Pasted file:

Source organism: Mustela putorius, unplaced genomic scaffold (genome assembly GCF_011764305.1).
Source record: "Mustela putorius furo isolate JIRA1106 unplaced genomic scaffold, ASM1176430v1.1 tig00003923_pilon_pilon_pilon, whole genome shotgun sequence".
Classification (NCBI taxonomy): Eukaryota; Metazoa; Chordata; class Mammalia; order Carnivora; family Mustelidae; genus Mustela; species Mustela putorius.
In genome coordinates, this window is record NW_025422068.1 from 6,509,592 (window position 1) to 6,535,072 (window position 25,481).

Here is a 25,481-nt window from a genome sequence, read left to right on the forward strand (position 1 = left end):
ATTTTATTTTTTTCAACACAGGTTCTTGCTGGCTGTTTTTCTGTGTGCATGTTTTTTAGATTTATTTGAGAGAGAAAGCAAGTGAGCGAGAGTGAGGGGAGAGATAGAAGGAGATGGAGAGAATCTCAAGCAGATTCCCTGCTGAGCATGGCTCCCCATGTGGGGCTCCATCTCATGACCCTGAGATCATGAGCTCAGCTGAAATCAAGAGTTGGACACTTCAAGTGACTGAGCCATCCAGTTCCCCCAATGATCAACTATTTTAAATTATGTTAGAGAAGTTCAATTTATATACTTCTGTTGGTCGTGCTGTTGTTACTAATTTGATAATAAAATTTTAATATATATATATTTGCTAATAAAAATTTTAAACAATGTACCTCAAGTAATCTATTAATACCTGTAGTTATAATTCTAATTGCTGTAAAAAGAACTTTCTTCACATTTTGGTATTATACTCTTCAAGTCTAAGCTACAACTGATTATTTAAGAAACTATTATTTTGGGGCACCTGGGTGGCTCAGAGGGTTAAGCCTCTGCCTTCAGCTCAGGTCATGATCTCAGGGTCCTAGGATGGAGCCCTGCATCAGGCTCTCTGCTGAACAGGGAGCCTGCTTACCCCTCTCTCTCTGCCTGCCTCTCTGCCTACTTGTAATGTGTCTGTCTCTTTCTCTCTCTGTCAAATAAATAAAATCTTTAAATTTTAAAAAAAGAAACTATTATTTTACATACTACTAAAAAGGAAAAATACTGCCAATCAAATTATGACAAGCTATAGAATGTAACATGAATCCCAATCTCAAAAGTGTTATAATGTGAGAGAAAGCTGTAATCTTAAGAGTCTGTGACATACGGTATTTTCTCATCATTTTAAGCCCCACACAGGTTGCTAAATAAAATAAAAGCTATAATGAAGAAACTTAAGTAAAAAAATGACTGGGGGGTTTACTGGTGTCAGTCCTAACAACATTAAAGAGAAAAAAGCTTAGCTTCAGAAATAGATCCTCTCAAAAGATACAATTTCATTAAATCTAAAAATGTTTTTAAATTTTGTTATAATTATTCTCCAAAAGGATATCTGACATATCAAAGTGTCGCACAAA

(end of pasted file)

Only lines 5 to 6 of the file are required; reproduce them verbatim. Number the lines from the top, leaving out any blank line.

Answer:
Here is a 25,481-nt window from a genome sequence, read left to right on the forward strand (position 1 = left end):
ATTTTATTTTTTTCAACACAGGTTCTTGCTGGCTGTTTTTCTGTGTGCATGTTTTTTAGATTTATTTGAGAGAGAAAGCAAGTGAGCGAGAGTGAGGGGAGAGATAGAAGGAGATGGAGAGAATCTCAAGCAGATTCCCTGCTGAGCATGGCTCCCCATGTGGGGCTCCATCTCATGACCCTGAGATCATGAGCTCAGCTGAAATCAAGAGTTGGACACTTCAAGTGACTGAGCCATCCAGTTCCCCCAATGATCAACTATTTTAAATTATGTTAGAGAAGTTCAATTTATATACTTCTGTTGGTCGTGCTGTTGTTACTAATTTGATAATAAAATTTTAATATATATATATTTGCTAATAAAAATTTTAAACAATGTACCTCAAGTAATCTATTAATACCTGTAGTTATAATTCTAATTGCTGTAAAAAGAACTTTCTTCACATTTTGGTATTATACTCTTCAAGTCTAAGCTACAACTGATTATTTAAGAAACTATTATTTTGGGGCACCTGGGTGGCTCAGAGGGTTAAGCCTCTGCCTTCAGCTCAGGTCATGATCTCAGGGTCCTAGGATGGAGCCCTGCATCAGGCTCTCTGCTGAACAGGGAGCCTGCTTACCCCTCTCTCTCTGCCTGCCTCTCTGCCTACTTGTAATGTGTCTGTCTCTTTCTCTCTCTGTCAAATAAATAAAATCTTTAAATTTTAAAAAAAGAAACTATTATTTTACATACTACTAAAAAGGAAAAATACTGCCAATCAAATTATGACAAGCTATAGAATGTAACATGAATCCCAATCTCAAAAGTGTTATAATGTGAGAGAAAGCTGTAATCTTAAGAGTCTGTGACATACGGTATTTTCTCATCATTTTAAGCCCCACACAGGTTGCTAAATAAAATAAAAGCTATAATGAAGAAACTTAAGTAAAAAAATGACTGGGGGGTTTACTGGTGTCAGTCCTAACAACATTAAAGAGAAAAAAGCTTAGCTTCAGAAATAGATCCTCTCAAAAGATACAATTTCATTAAATCTAAAAATGTTTTTAAATTTTGTTATAATTATTCTCCAAAAGGATATCTGACATATCAAAGTGTCGCACAAA